Gage Skidmore / Flickr Donald Trump...
Gage Skidmore / Flickr

Two conservative think-tanky writers provided an enjoyable, if fanciful, read Friday with a New York Times piece titled: “Republicans got us into this mess, and they have to get us out of it.”

The joy portion of the piece comes in the diagnosis of the problem provided by Jonathan Rauch of the Brookings Institution and Peter Wehner of the right-leaning Ethics and Public Policy Center. The fancy comes in their argument that GOP lawmakers might yet come to their senses and join in an effort to dislodge Trump before 2020 rolls around. Indeed, they argue, either removing him from office or kneecapping him through a nomination challenge is just as legitimate a course of action as voting him to defeat in a straightforward general election.

Here’s a bit of the joy (and yes, quoting heavily here, with all credit to them):

Recent developments should deeply worry Republicans, starting with those disastrous midterms. The Republican Party may have held on to the Senate, but Democrats now control the House of Representatives because they won more congressional seats than they had since the post-Watergate tsunami of 1974. They gained seven governorships and nearly 350 state legislature seats. According to exit polls, Democrats improved over their 2014 midterm showing by six or more percentage points among men, women, married voters, unmarried voters, whites, Hispanics, Asians, voters under 30, voters over 59, moderates, independents, urbanites and voters with college degrees.

In other words, Republicans lost significant ground among everyone except Mr. Trump’s core base of rural, evangelical and “noncollege” supporters … In short, by consolidating behind Mr. Trump, the Republican Party is isolating and alienating itself from the broader public. Indeed, the Trump paradox is that his support deepens among his most persistent admirers even as it erodes everywhere else.

Rauch and Wehner proceed to touch on the “chaos” enveloping the Trump administration due to the all-consuming corruption swirling around it. In short, the first portion of the piece reads almost as if it could be written by a liberal, sans the red-hot rage and disgust.

Where it gets perhaps most fanciful, but interesting nonetheless, is in their argument that one or more precipitous factors might actually drag GOP lawmakers out of their parallel reality and into the real world. Among the possibilities they mention: proof of criminality by Trump or his inner circle (presumably from federal prosecutors or congressional investigators); the economy taking a dark turn into recession; a bona fide crisis that Trump completely mismanages (though crises like Puerto Rico have already take place without consequence); and a primary challenge that proves having his name at the top of the ticket will decimate Republicans at the polls in 2020. At least the first three of those all seem possible—and what if a couple happened simultaneously? The fourth would require a GOP epiphany that seems almost impossibly implausible.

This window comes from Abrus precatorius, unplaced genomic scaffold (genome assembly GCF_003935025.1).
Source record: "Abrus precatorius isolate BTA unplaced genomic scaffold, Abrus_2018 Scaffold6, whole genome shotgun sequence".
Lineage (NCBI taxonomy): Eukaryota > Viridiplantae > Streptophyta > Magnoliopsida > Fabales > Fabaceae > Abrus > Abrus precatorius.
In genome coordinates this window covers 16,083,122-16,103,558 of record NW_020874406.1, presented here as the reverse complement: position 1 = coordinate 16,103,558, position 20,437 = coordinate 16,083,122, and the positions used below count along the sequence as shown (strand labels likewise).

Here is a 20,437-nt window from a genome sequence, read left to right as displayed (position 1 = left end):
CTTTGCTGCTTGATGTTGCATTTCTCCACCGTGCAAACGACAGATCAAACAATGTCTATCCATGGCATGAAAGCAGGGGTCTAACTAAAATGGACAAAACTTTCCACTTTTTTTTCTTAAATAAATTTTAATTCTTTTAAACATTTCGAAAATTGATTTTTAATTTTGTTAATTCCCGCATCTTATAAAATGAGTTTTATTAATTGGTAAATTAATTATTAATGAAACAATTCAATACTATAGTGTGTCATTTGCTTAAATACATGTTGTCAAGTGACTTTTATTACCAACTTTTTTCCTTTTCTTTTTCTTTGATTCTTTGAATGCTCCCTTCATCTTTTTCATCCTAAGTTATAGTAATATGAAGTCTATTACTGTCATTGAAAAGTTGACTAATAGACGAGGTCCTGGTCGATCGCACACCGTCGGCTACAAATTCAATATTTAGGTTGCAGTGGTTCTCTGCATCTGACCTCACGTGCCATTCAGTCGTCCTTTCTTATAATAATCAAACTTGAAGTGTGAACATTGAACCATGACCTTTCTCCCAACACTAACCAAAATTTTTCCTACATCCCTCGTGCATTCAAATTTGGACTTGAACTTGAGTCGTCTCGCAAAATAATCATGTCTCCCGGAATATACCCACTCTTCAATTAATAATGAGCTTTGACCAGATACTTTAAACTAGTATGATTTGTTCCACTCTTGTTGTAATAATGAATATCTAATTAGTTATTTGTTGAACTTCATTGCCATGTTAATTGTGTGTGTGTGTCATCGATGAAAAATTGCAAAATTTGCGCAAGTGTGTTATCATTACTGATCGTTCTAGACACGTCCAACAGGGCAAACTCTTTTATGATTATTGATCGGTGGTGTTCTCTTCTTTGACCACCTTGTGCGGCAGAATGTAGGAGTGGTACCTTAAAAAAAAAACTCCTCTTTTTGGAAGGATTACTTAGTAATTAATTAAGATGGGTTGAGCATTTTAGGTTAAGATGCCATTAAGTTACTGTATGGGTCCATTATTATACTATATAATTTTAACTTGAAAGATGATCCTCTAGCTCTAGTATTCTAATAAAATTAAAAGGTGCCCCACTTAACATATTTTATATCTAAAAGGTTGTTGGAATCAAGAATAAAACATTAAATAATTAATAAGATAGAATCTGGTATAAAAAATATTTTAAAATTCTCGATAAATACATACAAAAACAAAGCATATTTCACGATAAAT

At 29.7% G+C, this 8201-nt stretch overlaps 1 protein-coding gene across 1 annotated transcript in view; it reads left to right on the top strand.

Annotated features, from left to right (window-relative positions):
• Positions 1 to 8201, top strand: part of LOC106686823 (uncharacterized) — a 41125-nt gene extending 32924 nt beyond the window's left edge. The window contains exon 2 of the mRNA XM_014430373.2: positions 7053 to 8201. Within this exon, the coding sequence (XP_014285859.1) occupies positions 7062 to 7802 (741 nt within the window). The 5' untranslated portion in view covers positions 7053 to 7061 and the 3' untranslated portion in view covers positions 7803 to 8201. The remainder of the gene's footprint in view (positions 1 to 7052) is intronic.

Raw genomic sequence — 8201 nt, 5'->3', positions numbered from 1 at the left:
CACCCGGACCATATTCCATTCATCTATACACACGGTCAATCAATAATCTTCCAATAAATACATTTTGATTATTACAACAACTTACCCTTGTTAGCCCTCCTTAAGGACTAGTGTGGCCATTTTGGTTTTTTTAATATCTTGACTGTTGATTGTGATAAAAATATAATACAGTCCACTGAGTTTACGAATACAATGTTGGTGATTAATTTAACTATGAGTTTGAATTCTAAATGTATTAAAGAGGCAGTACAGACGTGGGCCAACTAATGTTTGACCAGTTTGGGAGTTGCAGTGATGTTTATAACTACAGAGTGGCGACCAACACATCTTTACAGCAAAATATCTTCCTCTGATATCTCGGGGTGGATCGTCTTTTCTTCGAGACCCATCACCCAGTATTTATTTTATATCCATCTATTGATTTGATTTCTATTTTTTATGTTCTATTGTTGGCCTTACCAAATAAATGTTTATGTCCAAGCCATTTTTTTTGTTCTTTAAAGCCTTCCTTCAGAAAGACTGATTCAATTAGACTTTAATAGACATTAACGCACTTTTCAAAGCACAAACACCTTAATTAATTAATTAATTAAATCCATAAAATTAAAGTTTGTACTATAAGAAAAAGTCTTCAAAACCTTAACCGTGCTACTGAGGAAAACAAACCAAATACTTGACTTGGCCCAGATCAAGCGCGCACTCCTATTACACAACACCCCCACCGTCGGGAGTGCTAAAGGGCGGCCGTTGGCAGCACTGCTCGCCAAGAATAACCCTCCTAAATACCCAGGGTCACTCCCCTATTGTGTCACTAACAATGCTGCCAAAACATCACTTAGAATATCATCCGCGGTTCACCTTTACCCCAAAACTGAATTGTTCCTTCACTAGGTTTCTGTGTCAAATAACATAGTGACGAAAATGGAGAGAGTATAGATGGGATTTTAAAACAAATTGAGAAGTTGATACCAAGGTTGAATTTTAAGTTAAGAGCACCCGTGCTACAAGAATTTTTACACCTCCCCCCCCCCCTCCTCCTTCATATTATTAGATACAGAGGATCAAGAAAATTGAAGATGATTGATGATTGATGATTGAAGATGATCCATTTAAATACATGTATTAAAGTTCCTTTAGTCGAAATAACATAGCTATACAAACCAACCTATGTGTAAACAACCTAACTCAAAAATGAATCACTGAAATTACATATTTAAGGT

Where it gets perhaps most satisfying is here:

The most troubling — and from our point of view the most disappointing — development of the Trump era is not the president’s own election and subsequent behavior; it is the institutional corruption, weakness and self-betrayal of the Republican Party. The party has abandoned its core commitments to constitutional norms, to conservative principles and even to basic decency. It has allowed itself to be hijacked by a reality television star who is a pathological liar, emotionally unsteady and accountable only to himself. And it has embraced presidential conduct that, if engaged in by a Democrat, it would have been denounced as corrupt, incompetent and even treasonous.

Certainly, we can quibble over how long the GOP has been betraying “core commitments to constitutional norms” under the likes of Mitch McConnell and others. But with the basic assertions that these transgressions are taking place, that they are a betrayal of the country, and that Republicans would be filleting any Democrat as dastardly as Trump, Rauch and Wehner are acknowledging the realities that have been among the most vexing and infuriating of our time for liberals.

The two submit that removing Trump outside of the context of the 2020 election would not weaken the democracy, as many people have argued, but rather would strengthen it. And yes, they realistically concede that Trump’s exit is “a long shot.”

“In democracies, sick political parties usually need years in the wilderness before they can heal,” they write. “But if there is one thing that the age of Trump has clarified, it is that ‘unimaginable’ and ‘impossible’ are not at all the same thing.”

Sick political parties, indeed. At least someone outside of the liberals among us is willing to finally admit it.

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